Since I’m endurance hiking in a low heart rate zone and always in a fat burning state of metabolism, there really isn’t a need to vastly change my nutrional intake from what I eat on a day to day basis.

Well, at least I hope there isn’t. After all, this is an N=1 study and I’m the guinea pig.

The following is my list of high calorie ketogenic promoting foods, along with some protein,and some comfort carbs that can be somewhat easily packed for a day hike. For the Great Range hike, I won’t be taking everything on this list, but it’s a good reference of options for future hikes of this difficulty. I included a little blurb of why I would take each item:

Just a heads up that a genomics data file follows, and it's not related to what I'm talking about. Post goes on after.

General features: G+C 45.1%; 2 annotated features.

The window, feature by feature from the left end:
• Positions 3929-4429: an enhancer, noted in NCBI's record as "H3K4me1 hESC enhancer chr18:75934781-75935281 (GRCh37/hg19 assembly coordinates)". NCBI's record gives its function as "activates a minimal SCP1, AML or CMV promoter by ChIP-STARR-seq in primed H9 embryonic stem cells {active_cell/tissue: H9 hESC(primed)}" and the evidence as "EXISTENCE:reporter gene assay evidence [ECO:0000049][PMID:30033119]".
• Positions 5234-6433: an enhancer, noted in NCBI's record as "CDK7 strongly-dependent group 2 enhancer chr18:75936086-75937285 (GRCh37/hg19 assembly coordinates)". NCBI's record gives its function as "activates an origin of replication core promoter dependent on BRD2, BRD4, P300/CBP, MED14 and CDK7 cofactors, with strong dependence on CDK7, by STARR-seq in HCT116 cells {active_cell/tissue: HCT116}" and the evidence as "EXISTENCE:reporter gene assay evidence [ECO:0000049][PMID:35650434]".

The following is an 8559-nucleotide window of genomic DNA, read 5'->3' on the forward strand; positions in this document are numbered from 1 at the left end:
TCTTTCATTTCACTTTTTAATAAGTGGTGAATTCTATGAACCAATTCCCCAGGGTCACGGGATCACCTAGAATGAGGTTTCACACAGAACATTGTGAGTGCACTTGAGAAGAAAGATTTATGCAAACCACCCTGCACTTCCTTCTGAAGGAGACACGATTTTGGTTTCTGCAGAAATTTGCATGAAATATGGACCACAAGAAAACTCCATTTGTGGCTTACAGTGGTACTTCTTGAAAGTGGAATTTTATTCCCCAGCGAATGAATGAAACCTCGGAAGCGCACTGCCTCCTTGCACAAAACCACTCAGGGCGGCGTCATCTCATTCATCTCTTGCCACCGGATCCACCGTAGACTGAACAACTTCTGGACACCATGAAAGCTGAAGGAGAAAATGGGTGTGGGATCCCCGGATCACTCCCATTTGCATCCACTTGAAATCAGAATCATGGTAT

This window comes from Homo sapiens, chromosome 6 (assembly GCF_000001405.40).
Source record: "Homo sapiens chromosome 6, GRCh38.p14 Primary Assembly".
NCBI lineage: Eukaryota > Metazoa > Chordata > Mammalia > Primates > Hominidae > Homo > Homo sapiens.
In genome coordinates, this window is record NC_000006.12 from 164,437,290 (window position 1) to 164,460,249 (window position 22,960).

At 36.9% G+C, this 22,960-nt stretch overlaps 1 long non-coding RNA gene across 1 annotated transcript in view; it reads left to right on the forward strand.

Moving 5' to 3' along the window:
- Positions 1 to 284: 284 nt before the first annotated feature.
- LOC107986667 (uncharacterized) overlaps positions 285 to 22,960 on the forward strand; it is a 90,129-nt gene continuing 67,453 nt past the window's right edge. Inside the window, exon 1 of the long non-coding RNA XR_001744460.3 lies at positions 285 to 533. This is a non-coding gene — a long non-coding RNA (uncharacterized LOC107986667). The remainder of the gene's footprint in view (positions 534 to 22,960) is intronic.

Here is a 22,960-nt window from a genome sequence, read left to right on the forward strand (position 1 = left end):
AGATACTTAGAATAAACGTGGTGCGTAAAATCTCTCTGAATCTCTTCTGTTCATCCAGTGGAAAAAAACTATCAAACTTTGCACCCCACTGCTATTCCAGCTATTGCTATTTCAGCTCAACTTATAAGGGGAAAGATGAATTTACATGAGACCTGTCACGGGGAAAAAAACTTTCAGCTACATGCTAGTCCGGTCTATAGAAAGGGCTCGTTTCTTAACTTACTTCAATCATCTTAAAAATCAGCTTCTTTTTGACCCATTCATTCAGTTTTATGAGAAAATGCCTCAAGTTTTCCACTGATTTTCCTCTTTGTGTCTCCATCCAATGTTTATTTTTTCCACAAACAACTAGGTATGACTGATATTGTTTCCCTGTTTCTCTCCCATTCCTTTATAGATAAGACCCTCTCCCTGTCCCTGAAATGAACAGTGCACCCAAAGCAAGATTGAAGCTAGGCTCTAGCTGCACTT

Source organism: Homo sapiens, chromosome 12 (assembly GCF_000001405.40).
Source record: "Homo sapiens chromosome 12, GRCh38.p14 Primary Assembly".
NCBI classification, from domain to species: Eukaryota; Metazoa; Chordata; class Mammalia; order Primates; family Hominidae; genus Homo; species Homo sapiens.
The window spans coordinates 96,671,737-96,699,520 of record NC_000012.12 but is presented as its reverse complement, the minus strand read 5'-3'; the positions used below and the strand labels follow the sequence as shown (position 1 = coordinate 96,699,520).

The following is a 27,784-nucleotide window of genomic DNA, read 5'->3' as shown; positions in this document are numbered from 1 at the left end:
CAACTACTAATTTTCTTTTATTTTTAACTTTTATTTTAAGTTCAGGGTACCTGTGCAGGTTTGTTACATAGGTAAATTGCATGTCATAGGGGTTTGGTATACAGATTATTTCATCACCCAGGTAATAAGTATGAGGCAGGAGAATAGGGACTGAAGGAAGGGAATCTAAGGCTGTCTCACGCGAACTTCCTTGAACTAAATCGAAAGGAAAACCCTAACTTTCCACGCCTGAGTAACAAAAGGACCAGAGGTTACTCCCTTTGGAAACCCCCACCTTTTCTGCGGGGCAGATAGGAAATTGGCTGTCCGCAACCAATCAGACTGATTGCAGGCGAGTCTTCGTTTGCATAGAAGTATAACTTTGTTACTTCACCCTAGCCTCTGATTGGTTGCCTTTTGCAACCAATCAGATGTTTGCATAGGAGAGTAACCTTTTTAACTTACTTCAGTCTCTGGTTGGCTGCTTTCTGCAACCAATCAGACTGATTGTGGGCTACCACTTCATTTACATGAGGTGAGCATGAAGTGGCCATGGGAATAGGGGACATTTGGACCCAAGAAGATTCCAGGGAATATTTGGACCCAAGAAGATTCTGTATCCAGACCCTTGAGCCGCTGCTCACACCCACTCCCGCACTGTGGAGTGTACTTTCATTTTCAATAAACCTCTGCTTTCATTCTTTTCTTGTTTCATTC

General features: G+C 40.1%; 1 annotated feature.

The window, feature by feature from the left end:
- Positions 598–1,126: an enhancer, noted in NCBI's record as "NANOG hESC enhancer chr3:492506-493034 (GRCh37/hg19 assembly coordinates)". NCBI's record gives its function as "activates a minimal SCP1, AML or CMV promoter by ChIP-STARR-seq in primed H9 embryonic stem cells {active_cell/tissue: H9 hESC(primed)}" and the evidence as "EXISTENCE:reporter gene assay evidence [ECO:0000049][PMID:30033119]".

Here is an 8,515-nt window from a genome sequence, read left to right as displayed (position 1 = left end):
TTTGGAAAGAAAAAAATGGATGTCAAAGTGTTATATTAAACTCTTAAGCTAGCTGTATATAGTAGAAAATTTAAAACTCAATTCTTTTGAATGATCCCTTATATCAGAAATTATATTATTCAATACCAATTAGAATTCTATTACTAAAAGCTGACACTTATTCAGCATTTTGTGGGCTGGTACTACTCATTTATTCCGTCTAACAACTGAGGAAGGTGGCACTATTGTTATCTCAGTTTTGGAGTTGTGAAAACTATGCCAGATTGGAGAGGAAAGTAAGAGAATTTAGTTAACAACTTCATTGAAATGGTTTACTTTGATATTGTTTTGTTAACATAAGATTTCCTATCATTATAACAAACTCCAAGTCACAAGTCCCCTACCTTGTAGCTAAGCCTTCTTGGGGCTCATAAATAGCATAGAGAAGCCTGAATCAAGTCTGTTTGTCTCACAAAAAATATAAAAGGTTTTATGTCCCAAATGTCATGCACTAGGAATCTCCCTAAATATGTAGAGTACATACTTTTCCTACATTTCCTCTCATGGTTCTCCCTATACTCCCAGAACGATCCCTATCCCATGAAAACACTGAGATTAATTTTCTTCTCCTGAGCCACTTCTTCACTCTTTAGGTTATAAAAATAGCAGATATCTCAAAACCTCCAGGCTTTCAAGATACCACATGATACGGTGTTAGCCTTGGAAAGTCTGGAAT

• Coconut oil/MCT oil (a great source of easy burning fat calories, coconut oil is about 62% MCT, so it is a cheap way of getting expensive MCT into your body)
  • Dark chocolate (85-90%) (an excellent mix of fats, protein, carbs, fiber, and antioxidants. Aside from melting, almost a perfect hiking food)
  • Almond or hazelnut butter packets (calorie dense, mostly fat and protein, my replacement for sugar based energy gels...brand name I prefer, Justin's)
  • Pumpkin and sunflower seeds (calorie dense, mostly fat, high source of magnesium)
  • Raw almonds (calorie dense, something crunchy, same as the above nutrients)
  • Foil packed tuna, salmon or sardines (good protein source, almost real food)
  • Beef jerky (salty, chewy, almost required for a day on trail, protein dense)
  • Frozen guacamole packets (depending on temps...high in fats, calorie dense, can be sucked down on the move...brand name is Wholly Guacamole)